Radiation Treatment Side Effects
What are the side effects of Radiation Treatment?
Since radiation therapy also causes damage to normal cells, it can be expected that there will be side effects from the treatment.
Side effects may be classified into different categories.
Acute side effects are minor side effects that appear soon after treatment but may not last very long.
Late side effects can appear up to several months or years after treatment and are usually the result of damaged tissues or blood cells.
Cumulative side effects can appear from a combination of factors over time.
Some types of acute Radiation Treatment side effects include:
- Epithelial surface damage: Epithelium is a form of tissue that lines many cavities and structures throughout the body.
Areas affected may include the skin, oral mucosa, and ureter.
- Soft Tissue Swelling: Soft tissues may become swollen during and after radiation treatments.
Swelling may be reduced through the administration of steroids.
Surgery prior to treatment for potentially problematic areas may also be an option
- Infertility: The gonads, or ovaries and testicles, are particularly sensitive to radiotherapy.
Direct exposure may result in an inability to produce gametes.
Proper planning is necessary to minimize dosages that affect the gonad areas.
- Nausea/Vomiting: Radiation treatments may cause gastrointestinal disorders such as nausea, vomiting, and diarrhea.
Late Radiation Treatment side effects include:
- Epilation/Alopecia: Hair loss may occur wherever the skin is exposed to radiation fields.
Sometimes the hair loss may be permanent depending on the dosages administered
- Fibrosis: This is a hardening of tissues due to a scarring process from radiation.
The tissue may become less elastic as time passes.
- Lymphedema: Localized tissue swelling and/or fluid retention can often be the result of damaged lymph glands and nodes.
Commonly reported in breast radiation treatments.
- Dryness: Dry mouth and dry eyes can become long-term concerns as the salivary and tear glands have a relatively low radiation tolerance.
Also, sweat glands may be affected as well as vaginal mucosa after pelvic irradiations.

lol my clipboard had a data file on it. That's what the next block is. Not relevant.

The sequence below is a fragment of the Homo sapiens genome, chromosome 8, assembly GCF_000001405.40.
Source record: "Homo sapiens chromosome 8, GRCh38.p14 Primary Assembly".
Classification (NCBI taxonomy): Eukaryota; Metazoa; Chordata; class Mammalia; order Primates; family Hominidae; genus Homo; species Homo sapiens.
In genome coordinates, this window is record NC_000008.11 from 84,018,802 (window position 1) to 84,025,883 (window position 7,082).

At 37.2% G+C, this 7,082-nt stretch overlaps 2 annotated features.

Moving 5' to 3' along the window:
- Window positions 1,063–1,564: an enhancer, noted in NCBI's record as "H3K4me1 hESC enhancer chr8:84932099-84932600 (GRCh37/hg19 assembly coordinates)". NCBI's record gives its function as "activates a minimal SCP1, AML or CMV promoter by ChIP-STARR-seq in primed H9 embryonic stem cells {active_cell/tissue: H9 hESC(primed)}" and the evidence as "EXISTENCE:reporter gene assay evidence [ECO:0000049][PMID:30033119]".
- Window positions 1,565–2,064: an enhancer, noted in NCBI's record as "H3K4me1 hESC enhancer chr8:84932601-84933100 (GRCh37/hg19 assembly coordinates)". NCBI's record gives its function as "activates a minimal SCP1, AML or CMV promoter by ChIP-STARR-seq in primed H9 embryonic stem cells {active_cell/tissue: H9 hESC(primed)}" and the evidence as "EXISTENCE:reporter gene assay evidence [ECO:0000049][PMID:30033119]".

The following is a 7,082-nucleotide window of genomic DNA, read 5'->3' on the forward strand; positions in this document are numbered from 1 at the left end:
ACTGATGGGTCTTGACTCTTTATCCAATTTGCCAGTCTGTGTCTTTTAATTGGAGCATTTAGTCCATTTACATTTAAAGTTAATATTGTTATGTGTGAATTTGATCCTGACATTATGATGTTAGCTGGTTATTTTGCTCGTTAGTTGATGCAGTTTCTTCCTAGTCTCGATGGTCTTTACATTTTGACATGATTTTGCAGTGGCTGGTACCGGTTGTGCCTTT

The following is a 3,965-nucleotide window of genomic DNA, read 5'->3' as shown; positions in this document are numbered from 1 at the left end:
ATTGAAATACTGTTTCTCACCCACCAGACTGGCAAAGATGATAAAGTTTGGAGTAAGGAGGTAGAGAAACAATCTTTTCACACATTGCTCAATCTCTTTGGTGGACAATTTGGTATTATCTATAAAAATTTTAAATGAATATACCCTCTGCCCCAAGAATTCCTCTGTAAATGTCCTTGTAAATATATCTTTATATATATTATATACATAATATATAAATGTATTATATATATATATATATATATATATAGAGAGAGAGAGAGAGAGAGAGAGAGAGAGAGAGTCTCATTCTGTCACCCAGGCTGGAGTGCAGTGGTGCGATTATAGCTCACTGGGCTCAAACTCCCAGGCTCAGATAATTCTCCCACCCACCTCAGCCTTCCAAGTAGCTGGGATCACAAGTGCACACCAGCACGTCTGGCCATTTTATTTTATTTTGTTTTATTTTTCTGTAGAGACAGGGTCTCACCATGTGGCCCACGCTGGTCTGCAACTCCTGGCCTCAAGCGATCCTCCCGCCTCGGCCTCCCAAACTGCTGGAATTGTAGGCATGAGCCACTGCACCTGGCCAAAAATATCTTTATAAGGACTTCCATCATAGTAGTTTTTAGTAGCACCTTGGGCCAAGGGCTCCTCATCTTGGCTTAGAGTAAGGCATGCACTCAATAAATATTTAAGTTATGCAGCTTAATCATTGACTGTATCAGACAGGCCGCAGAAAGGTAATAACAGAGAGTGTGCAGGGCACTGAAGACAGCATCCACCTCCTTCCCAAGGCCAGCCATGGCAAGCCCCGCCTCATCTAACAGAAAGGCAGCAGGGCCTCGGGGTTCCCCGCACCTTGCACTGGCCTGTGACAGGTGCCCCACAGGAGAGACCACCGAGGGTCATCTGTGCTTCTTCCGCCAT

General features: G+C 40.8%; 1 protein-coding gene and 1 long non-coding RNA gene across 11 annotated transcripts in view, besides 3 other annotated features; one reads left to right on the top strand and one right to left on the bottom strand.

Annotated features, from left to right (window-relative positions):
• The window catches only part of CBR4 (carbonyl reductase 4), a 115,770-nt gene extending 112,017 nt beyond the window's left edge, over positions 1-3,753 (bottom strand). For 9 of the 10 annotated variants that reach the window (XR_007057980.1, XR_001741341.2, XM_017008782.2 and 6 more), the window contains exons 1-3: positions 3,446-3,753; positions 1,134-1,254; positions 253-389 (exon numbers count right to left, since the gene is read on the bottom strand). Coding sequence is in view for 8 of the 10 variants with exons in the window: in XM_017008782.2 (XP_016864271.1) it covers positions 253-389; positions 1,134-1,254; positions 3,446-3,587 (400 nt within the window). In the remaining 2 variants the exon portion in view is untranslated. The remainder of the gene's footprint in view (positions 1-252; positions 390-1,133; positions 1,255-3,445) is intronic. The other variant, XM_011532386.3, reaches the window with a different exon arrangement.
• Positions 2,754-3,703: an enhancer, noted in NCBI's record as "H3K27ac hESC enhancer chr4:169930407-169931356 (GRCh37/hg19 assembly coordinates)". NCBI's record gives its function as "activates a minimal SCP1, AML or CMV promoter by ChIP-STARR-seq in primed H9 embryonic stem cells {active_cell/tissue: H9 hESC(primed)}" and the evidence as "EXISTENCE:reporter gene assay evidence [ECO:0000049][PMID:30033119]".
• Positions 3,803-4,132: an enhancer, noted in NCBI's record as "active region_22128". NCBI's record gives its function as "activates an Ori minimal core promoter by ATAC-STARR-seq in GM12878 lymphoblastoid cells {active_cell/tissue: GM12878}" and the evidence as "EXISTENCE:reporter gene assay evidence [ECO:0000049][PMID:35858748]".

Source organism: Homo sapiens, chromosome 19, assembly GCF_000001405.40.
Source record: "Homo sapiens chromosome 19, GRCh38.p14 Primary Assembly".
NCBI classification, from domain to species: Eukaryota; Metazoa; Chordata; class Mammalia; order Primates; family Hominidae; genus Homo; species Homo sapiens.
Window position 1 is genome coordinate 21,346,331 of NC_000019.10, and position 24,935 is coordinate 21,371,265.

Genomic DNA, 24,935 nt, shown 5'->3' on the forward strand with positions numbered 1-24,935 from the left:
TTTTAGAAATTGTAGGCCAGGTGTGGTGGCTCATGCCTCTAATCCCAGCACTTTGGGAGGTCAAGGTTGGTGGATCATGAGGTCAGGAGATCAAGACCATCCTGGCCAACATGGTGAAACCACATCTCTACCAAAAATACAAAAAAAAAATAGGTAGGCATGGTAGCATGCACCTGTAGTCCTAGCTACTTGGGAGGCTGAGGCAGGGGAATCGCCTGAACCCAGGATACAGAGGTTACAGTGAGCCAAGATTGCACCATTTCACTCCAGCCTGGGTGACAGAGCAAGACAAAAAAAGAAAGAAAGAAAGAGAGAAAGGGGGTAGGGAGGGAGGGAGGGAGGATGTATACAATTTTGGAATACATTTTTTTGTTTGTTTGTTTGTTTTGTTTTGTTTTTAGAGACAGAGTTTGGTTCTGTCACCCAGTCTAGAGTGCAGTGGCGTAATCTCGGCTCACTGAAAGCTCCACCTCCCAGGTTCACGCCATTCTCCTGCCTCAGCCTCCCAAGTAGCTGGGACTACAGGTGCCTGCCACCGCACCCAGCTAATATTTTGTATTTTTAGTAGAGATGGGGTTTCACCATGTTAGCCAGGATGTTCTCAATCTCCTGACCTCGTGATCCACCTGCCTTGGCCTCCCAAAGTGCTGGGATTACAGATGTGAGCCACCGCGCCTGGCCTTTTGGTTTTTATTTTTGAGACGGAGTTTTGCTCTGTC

- Heart Disease: Some studies have a high risk of death from heart disease in breast radiotherapy patients
- Cancer: Secondary malignant growths occur in a small number of patients, usually 1 in every 1000.
The secondary cancer cells usually develop any where from 5-30 years after treatment.
The secondary growths usually occur within the area that was previously treated
- Decline in Cognitive Functions: Especially with radiation treatments involving the head, cognitive functions may be affected over time
Cumulative side effects imply that the above mentioned symptoms appear in multiple combinations.
Sometimes short-term effects may disappear and/or reappear, often leaving behind trace effects that later on become problematic.
This is different from simple long-term side effects, in that cumulative side effects may present challenges if future re-irradiation is needed.
What can be done to minimize side effects?
Patients can take several steps to minimize side effects.
The basic idea is to supplement medications with alternative forms of therapy so as to promote optimal health during and after treatments.
Maintaining a proper and nutritious diet can help ease gastrointestinal symptoms.
Any lesions or abrasions on the skin can be treated with basic lotions or herbal poultice applications.
If the patient is able, light exercise such as walking in place or tai chi may be helpful in easing joint discomfort.
Are there any other cancer treatments available with fewer side effects?
Although radiation treatments are a viable option for some patients, there are several alternative treatments that may be considered to have less side effects.
An example of such treatment that is readily available is the Cyberknife cancer treatment procedure.
Cyberknife treatments utilize radiation from linear particle accelerators as in normal radiation therapy, except that they are typically smaller.
A cyberknife treatment uses a robotic arm to direct the radiation in a manner that is much more accurate and precise than standard radiotherapy.